I never thought that I would end up working or living in China at all! We hear so many stories about it from the West that it did not ever tickle my fancy. Stereotypes crossed my mind even as I was signing the contract to teach English there, after having spent a year in Spain and making great friends. One of my friends went to China and told me that it was fantastic, and I went due to his one recommendation and referral to a training school. I did a lot of research beforehand, when preparing visa and medical documents and would advise anyone who would move to (or visit) Asia to do the same. Reflecting years later, these are the eight things to be aware of as a black woman (person):
1. Everything that glitters is not gold
A fact for every country in the world and even your home city. Be aware of the latest scams and tricks. At the time, the tea shop trick was prevalent. One or two young persons would charmingly approach you asking to practice their English, and as a good person, you agree. They would then invite you to a cafe to practice, and the menu would not have the prices. As you are chatting and drinking, more tea keeps coming. When it is time to pay, you might pay half or all and if you are not sure of the conversion or true prices, that is where you are scammed, as it is expensive and inflated. Later the café owner shares the profits with the scammers. By the way, tea is only a few GBP and not 100Yuan. Keep this simple conversion in mind: approximately 1 USD=6.50 Yuan, 1 EUR= 7.50 Yuan, 1 GBP= 8.50 Yuan.
2. Food glorious food
It is a trust exercise but tries the street food and if you have time to translate things with the vendors, get translating! Apps like Baidu or WeChat would be of benefit to you learning, and building a relationship with cooks who are local to you. Black people do not typically eat from anybody nor everybody, and our standard of service may be high within our home that we may not trust certain areas. China is a chance on food- you need to bring sickness tablets anyway, use your nose and gut and try something new.
Ever felt that you were being watched? Here, you are. It is not even a question of “if,”- it is, “how many eyes are on me right now?” Your black beauty is recognised and seen. They stare unashamedly, get used to it quickly. I also found it important to not be the stereotype: China is blocked off from the world and their view of us stems from stereotypical media. Where I could speak to friends about culture, I would.
4. Lie if you want
Are you Beyonce? Serena Williams? Who do you want to be? You will have people randomly ask and want a picture immediately, it is up to you to politely decline and probably still be photographed or go with it and pretend to be a celebrity. Just do not go and defame Beyonce or Jay-Z’s good name and blame it on us.
5. Don’t touch my hair
We should always protect our space and in large cities such as Beijing and Shanghai, you will use crowded transport systems. Even in summer, it will be sweltering, and you will be right under the next person just as in a New York subway or London underground tube. Here, is where you might want to be vigilant with the stares. I had people smile and laugh with me and point to indicate something to do with my hair or skin and then go right in to touch my braids or my arm. They truly did not know that this black girl glow was me. Our melanin is not a threat- but it is foreign and they are curious. Nicely swot like a fly, have a stern face and keep shaking your head disapprovingly. In friendship groups, this is easier to manage, in isolation it can be intimidating. Stand your ground, you are a black woman in China, and you have always been a black woman on this Earth.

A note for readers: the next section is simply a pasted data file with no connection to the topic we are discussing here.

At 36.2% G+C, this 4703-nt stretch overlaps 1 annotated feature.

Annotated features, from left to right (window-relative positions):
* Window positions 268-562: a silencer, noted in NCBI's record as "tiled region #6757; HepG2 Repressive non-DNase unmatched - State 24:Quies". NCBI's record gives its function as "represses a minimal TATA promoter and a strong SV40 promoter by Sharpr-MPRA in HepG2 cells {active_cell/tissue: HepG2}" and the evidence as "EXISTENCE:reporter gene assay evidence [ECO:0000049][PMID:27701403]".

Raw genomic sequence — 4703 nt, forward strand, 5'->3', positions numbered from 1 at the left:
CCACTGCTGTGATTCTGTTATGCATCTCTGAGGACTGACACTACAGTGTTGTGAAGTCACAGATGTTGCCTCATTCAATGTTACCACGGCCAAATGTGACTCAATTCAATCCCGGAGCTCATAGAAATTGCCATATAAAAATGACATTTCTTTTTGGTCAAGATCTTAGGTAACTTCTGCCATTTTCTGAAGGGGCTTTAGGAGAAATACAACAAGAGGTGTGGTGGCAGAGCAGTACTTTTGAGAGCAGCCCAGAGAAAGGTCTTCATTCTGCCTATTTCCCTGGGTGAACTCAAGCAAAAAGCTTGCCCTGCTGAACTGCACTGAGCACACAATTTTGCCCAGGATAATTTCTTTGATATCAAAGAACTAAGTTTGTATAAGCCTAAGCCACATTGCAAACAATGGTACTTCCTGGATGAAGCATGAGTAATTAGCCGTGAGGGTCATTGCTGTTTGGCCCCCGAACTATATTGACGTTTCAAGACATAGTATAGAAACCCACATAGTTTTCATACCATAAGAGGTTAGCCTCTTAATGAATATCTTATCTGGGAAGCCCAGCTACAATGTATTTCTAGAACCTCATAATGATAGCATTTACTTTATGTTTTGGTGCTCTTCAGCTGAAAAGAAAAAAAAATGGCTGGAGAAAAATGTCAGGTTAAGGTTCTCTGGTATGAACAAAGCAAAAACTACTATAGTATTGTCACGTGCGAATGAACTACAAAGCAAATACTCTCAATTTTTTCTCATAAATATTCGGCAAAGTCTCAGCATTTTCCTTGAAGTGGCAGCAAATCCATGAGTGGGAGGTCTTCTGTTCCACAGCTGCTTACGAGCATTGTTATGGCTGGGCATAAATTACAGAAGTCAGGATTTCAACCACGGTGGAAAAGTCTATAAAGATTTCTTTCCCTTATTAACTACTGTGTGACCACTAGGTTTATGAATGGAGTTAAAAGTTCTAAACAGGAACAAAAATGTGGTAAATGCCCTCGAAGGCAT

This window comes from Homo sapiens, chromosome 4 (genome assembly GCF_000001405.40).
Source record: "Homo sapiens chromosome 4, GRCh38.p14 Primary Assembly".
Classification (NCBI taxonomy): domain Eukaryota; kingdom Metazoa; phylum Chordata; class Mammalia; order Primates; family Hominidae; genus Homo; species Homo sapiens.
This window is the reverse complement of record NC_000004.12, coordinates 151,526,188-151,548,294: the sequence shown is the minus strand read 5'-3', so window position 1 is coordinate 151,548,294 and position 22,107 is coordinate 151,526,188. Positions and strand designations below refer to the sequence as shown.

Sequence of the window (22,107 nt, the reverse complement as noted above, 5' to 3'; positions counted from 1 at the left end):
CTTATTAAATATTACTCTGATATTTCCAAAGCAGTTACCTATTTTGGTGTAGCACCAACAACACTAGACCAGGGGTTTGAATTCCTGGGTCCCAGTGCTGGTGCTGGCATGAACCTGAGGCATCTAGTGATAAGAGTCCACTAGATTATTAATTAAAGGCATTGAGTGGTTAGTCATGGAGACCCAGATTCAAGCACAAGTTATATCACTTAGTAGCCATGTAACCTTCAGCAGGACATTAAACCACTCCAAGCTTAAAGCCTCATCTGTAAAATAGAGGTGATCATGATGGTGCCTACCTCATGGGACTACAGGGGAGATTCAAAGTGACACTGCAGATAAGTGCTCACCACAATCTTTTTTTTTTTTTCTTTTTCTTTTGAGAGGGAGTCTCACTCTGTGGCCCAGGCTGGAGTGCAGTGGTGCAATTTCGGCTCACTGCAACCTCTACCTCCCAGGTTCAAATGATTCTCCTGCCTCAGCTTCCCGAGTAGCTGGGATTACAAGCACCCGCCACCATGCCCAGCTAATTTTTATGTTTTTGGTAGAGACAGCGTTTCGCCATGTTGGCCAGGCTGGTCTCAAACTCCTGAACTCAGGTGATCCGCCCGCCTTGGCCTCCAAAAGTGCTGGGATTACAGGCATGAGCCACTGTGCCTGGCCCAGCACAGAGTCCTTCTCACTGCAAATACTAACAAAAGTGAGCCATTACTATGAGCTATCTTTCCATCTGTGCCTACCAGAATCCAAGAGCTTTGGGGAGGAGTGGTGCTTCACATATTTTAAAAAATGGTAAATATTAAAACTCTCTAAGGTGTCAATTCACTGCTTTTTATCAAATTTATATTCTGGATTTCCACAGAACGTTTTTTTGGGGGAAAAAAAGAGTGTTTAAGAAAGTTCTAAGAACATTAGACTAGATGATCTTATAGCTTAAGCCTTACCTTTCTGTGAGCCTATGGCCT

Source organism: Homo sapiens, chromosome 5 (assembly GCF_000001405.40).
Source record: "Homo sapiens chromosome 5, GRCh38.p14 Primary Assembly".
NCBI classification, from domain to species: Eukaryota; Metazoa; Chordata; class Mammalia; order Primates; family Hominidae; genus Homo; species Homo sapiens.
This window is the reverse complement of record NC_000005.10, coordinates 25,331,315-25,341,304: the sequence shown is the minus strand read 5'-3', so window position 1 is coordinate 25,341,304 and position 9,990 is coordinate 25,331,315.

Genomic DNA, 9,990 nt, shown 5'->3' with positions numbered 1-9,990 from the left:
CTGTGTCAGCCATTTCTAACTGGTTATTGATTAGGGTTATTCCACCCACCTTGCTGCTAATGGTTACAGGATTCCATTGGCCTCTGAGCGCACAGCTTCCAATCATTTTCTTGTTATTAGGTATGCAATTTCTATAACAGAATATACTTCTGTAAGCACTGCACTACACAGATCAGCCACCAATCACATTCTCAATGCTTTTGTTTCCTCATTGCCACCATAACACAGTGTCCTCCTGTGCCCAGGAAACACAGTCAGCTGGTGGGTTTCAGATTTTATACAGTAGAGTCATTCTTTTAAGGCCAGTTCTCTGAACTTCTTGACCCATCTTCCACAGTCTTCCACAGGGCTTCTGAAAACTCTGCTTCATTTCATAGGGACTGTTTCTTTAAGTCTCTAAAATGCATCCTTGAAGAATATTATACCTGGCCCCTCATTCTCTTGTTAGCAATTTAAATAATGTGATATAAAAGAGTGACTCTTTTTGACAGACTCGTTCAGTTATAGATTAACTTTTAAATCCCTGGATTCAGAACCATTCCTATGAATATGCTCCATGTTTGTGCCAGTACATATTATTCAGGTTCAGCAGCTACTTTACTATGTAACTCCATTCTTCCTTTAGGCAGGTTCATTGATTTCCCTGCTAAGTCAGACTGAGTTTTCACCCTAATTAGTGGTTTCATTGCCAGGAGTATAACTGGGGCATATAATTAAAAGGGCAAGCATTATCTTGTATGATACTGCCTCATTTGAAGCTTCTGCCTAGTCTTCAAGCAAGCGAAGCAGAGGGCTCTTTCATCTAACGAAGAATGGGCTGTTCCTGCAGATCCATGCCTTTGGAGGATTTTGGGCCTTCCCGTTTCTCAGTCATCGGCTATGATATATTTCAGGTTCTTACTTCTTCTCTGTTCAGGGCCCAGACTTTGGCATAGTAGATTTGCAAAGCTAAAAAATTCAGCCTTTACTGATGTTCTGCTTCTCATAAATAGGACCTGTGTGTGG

6. Some friends are not for you
Make friends with Chinese people that are authentic to you and have some scope to broaden their horizon on your culture. Do not get close to those that seem to question your being or treat you nice and place you in uncompromising positions- such as taking group pics when you are out together and posting it online in Mandarin (mostly because you may not know what they are saying). You are already different, I would not want you to feel like a fetish or a freak.
7. Google “Chinese toilets”
It was so strange to be from the United Kingdom and have comforts like a sit-down toilet when you need a shopping break, to then go to squat toilets. It is exactly as you think, you squat to the hole in the ground and do your business then wipe up with your own tissues. Many older buildings will have this style of the restroom and no toilet paper- offices, markets and shopping centres. You can tell it is a squat style when outside the stall when you see a raised step to enter the stall door. Most major malls with Western stores have a mix of bathrooms to accommodate tourists and the older population.
You might have a whale of a time. The Chinese culture is rich with histories of dynasties and power; seaside cities await you for a short trip, Beijing’s Great wall is still not falling, and Shanghai has the latest Disneyland Park. I am still often asked, “Kirah, how was China?” I reply that it was a very international place: hard by myself but great for my personal growth and professional development! There are black people in China. You see them and gravitate to each other because you know what it is like and have experienced either end of the intrusion or, “I love this crazy culture,” scale.
I could live there again with friends and I would happily return for a solo holiday too! China taught me to be tough and love being a black woman.
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Kirah is a blogger, educator (special needs) and traveller. Her passion for seeing more of the world increased after qualifying to teach English to Adults (CELTA) where her journey began in Spain. She is presently on country 32 (of 25 independent territories) and is always ready to catch flights and experience new cultures.